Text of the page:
2. The quotations of Burke and Booth both come from Booth’s A Rhetoric of Irony (Chicago: Univ. of Chicago Press, 1975), xvi, 1.

3. Marcus Bach, Faith and My Friends (Indianapolis: Bobbs-Merrill, 1951), 255.

4. Rees, “Joseph Smith, the Book of Mormon, and the American Renaissance,” 91, 107.

5. Jedediah Purdy, For Common Things: Irony, Trust, and Commitment in America Today (New York: Knopf, 1999).

6. M. H. Abrams, A Glossary of Literary Terms, 7th ed. (Fort Worth: Harcourt Brace College Publishers, 1999), s.v. “irony”; and Alex Preminger and T. V. F. Brogan, eds., The New Princeton Encyclopedia of Poetry and Poetics (Princeton: Princeton Univ. Press, 1994 ), s.v. “irony.”

7. D. J. Enright, The Alluring Problem: An Essay on Irony (Oxford: Oxford Univ. Press, 1986), 7.

8. D. C. Muecke, The Compass of Irony (London: Methuen & Co., 1969), 1.

9. Chris Baldick, Concise Oxford Dictionary of Literary Terms (Oxford: Oxford Univ. Press, 2001), 130.

10. Northrup Frye, Anatomy of Criticism: Four Essays (Princeton, Princeton Univ. Press, 1957), 40.

11. New Princeton Encyclopedia of Poetry and Poetics, 635.

12. Karl A. Plank, Paul and the Irony of Affliction (Atlanta: Scholars Press, 1987), 37.

13. Baldick, Oxford Concise Dictionary of Literary Terms, 130.

14. Muecke, Compass of Irony, 19–20.

15. For more on biblical irony, see Edwin M. Good, Irony in the Old Testament (Philadelphia: Westminster Press, 1965); Lillian R. Klein, The Triumph of Irony in the Book of Judges (Sheffield, England: Almond Press, 1988); and Plank, Paul and the Irony of Affliction.

16. I was first introduced to irony in the Book of Mormon more than 40 years ago at Brigham Young University in Robert K. Thomas’s class on the Book of Mormon as literature. Thomas was a brilliant critic and teacher and the first to see examples of biblical parallelism and irony in Book of Mormon narratives. His A.B. thesis at Reed College, “A Literary Analysis of the Book of Mormon,” prefigured a good deal of later critical analysis. For a number of insights in the present paper, I am happy to acknowledge Thomas’s pioneering work.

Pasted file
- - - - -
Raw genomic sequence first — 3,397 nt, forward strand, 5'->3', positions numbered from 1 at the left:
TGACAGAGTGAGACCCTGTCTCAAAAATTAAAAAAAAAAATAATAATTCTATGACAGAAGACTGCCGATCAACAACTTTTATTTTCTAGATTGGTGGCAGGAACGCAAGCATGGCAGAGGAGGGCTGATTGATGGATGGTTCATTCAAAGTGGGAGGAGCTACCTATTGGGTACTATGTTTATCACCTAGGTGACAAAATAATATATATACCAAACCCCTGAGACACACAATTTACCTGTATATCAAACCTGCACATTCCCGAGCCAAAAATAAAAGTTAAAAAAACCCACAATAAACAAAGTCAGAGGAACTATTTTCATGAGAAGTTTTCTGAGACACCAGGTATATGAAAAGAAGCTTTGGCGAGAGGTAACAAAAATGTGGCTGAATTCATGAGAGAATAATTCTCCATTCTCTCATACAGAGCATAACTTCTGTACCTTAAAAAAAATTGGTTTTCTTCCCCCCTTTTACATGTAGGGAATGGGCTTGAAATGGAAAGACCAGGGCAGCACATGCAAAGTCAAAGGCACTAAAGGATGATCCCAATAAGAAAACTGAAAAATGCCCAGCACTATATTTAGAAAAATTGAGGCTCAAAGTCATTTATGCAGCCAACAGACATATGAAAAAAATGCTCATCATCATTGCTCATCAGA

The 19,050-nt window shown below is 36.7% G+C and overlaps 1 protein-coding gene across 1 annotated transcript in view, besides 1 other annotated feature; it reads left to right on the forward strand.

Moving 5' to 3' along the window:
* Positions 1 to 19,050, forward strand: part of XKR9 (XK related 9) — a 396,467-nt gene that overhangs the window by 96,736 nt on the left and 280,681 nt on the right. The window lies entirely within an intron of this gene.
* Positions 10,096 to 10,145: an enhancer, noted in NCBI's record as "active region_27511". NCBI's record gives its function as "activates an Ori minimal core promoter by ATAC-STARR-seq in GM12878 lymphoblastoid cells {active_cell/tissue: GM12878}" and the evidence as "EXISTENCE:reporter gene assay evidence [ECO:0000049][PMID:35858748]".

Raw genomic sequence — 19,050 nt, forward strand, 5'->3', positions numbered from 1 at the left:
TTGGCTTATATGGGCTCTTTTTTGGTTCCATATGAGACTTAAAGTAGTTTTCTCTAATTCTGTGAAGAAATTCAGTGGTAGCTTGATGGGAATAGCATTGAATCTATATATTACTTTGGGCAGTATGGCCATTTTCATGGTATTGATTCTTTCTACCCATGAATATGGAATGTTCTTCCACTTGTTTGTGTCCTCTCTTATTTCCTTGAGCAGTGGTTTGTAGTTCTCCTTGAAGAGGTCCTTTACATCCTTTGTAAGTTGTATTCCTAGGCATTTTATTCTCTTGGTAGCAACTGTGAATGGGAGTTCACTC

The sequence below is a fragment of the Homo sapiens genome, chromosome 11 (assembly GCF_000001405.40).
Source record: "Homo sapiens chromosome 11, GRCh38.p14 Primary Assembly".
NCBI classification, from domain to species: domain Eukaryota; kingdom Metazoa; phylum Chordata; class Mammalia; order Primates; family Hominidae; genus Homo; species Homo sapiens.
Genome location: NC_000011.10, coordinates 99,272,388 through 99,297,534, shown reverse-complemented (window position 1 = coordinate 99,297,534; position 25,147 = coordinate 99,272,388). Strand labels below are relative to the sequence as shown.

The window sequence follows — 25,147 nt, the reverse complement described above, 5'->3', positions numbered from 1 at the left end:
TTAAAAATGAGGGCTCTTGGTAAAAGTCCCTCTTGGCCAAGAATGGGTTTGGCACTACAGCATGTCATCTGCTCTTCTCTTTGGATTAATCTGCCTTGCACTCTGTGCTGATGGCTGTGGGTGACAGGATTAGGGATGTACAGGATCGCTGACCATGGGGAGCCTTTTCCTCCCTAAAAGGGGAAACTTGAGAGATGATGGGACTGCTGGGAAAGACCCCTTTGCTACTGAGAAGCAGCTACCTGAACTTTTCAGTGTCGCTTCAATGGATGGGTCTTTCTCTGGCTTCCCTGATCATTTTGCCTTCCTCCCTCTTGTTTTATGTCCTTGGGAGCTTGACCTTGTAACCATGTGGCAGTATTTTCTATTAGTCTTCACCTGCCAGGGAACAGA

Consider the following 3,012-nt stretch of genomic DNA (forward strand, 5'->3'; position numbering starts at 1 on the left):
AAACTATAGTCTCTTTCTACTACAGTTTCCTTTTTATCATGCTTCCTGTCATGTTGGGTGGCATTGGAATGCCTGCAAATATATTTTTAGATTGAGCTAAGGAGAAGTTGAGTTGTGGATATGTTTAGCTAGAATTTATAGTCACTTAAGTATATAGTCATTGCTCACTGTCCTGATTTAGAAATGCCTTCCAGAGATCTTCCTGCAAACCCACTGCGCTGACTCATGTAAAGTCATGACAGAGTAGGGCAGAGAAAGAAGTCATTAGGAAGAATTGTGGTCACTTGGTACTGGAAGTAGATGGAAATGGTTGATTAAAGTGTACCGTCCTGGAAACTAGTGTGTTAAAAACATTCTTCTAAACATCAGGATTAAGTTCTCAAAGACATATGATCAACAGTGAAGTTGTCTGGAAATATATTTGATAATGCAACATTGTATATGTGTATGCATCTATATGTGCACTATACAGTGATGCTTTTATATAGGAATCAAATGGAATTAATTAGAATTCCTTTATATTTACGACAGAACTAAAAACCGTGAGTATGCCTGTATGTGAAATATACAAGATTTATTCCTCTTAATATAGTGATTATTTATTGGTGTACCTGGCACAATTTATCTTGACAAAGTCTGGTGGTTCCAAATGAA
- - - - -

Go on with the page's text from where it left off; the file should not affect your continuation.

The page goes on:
17. Irony in the Old Testament (Sheffield, England: Almond Press, 1981), 24.

18. Richard Rust does not agree with my interpretation here. He observes that Abinadi’s “subsequent purpose in reading the Ten Commandments is not that he needs to read them in order to get them right. Quite the contrary: He takes (I’m presuming this) the written commandments that are available to these corrupt priests and reads them (to the condemnation of the priests) because, he says, ‘I perceive that they are not written in your hearts.’ By contrast, Abinadi is one who has the ten commandments written in his heart. He also has Isaiah (lots of Isaiah) written in his heart” (personal correspondence, 3 August 2001). John W. Welch, Gordon C. Thomasson, and Robert F. Smith argue that Abinadi read the Ten Commandments to King Noah’s priests during what would have been Passover in the New World: “At precisely the time when Noah’s priests would have been hypocritically pledging allegiance to the Ten Commandments (and indeed they professed to teach the law of Moses; see Mosiah 12:27), Abinadi rehearsed to them those very commandments (see Mosiah 12:33). On any other day this might have seemed a strange defense for a man on trial for his life, but not on Pentecost—the day on which the Ten Commandments were on center stage!” (“Abinadi and Pentecost,” in Reexploring the Book of Mormon, ed. John W. Welch [Salt Lake City: Deseret Book, 1992], 136).

19. I am indebted to Richard Rust for this last observation.

20. New Princeton Encyclopedia of Poetry and Poetics, 634.

21. Compass of Irony, 15.